Images of disgraced Egyptian soldiers being held at gunpoint by their Israeli adversaries had haunted Egyptians in the years following the war. This humiliation was offset, however, in 1973, when Egypt launched a successful offensive that eventually led to the recovery of the Israeli-occupied Sinai Peninsula and a controversial peace deal with the self-proclaimed Jewish state.

Since then, however, new images have entered the Egyptian psyche: those of armed Egyptian soldiers beating and arresting protesters – repeatedly – since the SCAF's mandate began on 11 February of last year.

Two scenes were especially memorable. One was in November, where a soldier drags the body of an unconscious or dead civilian before throwing into a pile of trash; in another, three soldiers brutally beat a young woman who is stripped of her clothes in the process. Both incidents occurred during different military crackdowns on sit-ins.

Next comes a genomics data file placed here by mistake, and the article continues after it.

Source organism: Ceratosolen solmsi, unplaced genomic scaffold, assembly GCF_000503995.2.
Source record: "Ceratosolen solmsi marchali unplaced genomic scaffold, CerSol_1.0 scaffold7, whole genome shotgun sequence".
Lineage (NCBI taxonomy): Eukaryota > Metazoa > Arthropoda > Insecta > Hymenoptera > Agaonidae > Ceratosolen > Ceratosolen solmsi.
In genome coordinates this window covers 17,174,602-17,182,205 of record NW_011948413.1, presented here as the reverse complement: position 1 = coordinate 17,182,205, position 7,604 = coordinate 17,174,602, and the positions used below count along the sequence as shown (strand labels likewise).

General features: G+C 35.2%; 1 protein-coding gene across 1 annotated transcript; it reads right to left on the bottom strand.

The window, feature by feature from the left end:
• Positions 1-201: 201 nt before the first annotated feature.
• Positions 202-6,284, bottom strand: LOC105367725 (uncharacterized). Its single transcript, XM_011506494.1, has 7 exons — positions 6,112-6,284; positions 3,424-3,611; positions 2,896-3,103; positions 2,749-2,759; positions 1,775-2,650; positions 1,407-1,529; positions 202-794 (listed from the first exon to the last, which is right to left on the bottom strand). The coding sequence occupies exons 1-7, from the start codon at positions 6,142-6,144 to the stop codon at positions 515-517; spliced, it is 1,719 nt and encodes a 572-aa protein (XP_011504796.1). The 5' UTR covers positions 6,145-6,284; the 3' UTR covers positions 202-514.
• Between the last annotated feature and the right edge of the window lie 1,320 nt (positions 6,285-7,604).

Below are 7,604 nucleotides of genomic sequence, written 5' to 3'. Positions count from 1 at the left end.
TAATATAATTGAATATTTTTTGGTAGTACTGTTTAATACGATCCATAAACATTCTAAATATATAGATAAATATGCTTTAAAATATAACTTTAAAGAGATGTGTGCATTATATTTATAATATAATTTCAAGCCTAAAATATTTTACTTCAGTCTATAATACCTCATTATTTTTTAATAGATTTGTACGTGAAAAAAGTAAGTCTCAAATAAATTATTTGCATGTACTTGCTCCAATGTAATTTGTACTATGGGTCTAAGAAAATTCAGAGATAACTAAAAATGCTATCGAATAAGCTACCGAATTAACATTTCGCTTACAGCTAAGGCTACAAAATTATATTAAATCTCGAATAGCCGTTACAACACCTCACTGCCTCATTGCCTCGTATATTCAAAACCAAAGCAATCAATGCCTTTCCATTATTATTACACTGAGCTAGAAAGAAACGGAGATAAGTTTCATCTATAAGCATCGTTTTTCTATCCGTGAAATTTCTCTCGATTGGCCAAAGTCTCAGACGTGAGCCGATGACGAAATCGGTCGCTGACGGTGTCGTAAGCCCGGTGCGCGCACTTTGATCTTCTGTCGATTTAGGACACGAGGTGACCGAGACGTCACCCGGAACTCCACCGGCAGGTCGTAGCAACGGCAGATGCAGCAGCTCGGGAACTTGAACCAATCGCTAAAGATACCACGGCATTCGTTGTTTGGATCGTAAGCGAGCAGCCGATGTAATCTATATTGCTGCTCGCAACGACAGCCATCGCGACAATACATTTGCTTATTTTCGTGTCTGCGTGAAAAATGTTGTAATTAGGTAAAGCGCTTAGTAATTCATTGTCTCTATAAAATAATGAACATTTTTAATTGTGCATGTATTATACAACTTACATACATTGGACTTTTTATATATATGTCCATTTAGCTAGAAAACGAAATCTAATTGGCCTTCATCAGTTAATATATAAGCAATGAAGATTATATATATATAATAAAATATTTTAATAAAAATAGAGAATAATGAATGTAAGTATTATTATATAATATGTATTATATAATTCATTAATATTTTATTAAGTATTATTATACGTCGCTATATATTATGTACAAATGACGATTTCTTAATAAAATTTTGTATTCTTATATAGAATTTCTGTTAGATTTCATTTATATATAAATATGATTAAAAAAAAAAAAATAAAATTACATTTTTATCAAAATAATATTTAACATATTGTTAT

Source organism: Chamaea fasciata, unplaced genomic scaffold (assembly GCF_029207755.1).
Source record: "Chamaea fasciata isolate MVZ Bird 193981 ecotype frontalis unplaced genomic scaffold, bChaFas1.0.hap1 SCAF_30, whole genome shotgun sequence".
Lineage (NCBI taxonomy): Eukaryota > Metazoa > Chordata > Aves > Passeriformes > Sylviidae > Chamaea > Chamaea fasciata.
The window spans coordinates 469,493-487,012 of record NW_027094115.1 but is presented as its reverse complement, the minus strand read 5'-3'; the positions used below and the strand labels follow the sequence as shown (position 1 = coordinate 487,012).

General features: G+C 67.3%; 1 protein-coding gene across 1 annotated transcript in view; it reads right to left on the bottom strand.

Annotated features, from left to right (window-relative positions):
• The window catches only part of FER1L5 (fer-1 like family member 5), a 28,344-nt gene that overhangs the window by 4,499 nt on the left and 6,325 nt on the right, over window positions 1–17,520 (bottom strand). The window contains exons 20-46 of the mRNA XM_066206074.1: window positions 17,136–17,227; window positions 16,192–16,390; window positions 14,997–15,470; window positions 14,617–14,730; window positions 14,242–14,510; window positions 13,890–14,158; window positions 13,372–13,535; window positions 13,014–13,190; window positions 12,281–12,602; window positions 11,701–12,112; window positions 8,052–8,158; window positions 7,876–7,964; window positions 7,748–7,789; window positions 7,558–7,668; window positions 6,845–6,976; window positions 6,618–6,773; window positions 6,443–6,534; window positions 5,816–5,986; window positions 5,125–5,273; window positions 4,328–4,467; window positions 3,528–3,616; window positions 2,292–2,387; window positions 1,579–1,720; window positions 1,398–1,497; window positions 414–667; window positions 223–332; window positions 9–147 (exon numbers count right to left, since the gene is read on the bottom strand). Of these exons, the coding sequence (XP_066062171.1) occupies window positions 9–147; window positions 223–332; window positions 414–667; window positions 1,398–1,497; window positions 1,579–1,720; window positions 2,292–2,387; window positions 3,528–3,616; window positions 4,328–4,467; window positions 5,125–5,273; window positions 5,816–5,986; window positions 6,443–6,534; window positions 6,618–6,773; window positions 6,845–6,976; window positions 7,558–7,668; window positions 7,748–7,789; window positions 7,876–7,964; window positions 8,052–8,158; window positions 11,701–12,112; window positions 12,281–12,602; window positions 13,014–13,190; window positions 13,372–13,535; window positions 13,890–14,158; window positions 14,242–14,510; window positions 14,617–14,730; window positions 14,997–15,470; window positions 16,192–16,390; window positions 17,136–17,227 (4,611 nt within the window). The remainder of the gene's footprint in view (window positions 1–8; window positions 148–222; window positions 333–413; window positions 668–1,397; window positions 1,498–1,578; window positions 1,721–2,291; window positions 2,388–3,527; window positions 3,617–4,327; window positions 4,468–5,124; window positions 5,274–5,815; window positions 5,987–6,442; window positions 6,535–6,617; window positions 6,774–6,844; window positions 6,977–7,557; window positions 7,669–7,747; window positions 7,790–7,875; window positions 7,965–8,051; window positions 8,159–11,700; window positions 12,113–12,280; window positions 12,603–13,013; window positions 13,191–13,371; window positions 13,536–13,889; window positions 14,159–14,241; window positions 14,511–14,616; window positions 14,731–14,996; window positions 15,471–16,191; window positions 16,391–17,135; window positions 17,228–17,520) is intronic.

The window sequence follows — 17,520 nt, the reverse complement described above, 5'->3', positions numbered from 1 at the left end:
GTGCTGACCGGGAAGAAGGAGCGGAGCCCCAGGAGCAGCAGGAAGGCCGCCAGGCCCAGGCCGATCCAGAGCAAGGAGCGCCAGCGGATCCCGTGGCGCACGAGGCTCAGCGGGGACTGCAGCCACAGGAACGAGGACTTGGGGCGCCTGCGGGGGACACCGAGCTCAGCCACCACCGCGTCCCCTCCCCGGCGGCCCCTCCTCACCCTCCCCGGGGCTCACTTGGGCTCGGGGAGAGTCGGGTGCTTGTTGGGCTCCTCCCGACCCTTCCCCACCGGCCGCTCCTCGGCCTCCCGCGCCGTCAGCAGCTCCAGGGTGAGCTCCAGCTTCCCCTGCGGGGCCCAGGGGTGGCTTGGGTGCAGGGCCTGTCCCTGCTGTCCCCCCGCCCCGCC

"The SCAF has placed a burden on the army worse than that placed on it in 1967," said Safwat El-Zayyat, a retired brigadier-general and strategic analyst who had participated in the Six-Day War. "Perception informs and creates reality," he added, insisting that negative perceptions of the army – caused by SCAF heavy-handedness – would only serve to harm Egypt's military.

El-Zayyat maintains, however, that, when drawing comparisons between how Egyptians view the army now and after 1967, context matters. He points out that the 1967 war had been fought with an external enemy, while the battle now is against domestic evils associated with the Egyptian regime, such as corruption, poverty and tyranny.